FIG. 4a shows the four words in the refresh memory which correspond to the four modules in the letter A shown in FIG. 2. The words with the addresses N, N+1 and N+M+1 each have the control bits 1, which indicates that the words contain the dot matrices of the modules. The words are therefore forwarded via the selector MUX2 directly to the VDU, where the modules are written. The word N+M, on the other hand, has the control bit 0, which indicates that the word constitutes a symbol code. The word (041 expressed in hexadecimal notation) is thus the chosen symbol code for A and is at the same time the address in the code transformation memory to the word, where the dot matrix for the corresponding module of the symbol is stored (see FIG. 4b). When the word N+M is read out from the refresh memory, the word in the code transformation memory which has the address 041HEX is therefore read out and this word is forwarded via the selector MUX2 to the VDU.
When the computer is to read out the contents of the image from the refresh memory BM, it need only read the words whose control bits are 9. These words contain symbol codes which define which symbols are to be found on the VDU, and the addresses of the words indicate the position of the symbols on the VDU.
The concept "symbols" as used in the above description should be taken to include, inter alia, letters, numbers, mathematical signs and designations, electric, hydraulic and pneumatic circuit diagram symbols.
In addition to symbols, the image contents may also comprise other information, for example graphic information (curves, diagrams, and the like)
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|Citing Patent||Filing date||Publication date||Applicant||Title|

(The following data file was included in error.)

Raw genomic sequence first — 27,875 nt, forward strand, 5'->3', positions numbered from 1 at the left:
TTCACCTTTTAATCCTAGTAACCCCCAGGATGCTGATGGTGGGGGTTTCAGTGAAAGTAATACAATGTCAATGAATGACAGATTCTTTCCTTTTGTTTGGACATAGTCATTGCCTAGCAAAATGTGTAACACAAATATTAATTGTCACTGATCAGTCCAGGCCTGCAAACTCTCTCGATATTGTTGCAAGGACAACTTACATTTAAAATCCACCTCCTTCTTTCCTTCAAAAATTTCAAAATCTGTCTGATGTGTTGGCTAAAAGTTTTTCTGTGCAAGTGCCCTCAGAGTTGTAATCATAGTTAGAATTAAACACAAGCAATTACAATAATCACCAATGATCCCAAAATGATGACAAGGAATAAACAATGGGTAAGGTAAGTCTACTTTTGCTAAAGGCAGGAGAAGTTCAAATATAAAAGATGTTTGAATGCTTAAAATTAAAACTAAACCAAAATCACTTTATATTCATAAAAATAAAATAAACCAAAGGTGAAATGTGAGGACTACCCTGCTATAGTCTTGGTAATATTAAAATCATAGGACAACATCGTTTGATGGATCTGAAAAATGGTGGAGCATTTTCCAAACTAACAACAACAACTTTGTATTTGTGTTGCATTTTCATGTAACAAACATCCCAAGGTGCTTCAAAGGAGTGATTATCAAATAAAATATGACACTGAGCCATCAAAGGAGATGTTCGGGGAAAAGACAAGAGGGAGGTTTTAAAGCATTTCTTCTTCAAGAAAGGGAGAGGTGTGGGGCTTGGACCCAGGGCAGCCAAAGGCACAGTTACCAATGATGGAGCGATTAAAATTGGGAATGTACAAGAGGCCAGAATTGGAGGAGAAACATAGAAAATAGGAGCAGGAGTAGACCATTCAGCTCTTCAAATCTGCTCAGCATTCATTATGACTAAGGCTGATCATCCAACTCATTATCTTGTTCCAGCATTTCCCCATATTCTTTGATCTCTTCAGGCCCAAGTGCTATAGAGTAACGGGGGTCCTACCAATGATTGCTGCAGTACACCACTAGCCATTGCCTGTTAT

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|US4800380 *||Dec 21, 1982||Jan 24, 1989||Convergent Technologies||Multi-plane page mode video memory controller|
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|US4926373 *||Oct 1, 1987||May 15, 1990||Canon Kabushiki Kaisha||Word processor for selecting a control program stored in the word processor when a control program in an externally detachable memory is not able to be read|
|US5343557 *||Aug 10, 1989||Aug 30, 1994||International Business Machines Corporation||Workstation controller with full screen write mode and partial screen write mode|
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|International Classification||G06K15/10, G09G3/20, G09G5/24, G09G5/40|
|Cooperative Classification||G06K15/10, G09G5/40|
|European Classification||G06K15/10, G09G5/40|
|Sep 11, 1981||AS||Assignment|
Owner name: ASEA AKTIEBOLAG, VASTERAS, SWEDEN A CORP. OF SWED
Free format text: ASSIGNMENT OF ASSIGNORS INTEREST.;ASSIGNOR:RUDGARD, INGEMAR;REEL/FRAME:003921/0221
Effective date: 19810904
|Sep 3, 1987||FPAY||Fee payment|
Year of fee payment: 4
|Sep 30, 1991||FPAY||Fee payment|
Year of fee payment: 8
|Nov 28, 1995||REMI||Maintenance fee reminder mailed|
|Apr 21, 1996||LAPS||Lapse for failure to pay maintenance fees|
|Jul 2, 1996||FP||Expired due to failure to pay maintenance fee|
Effective date: 19960424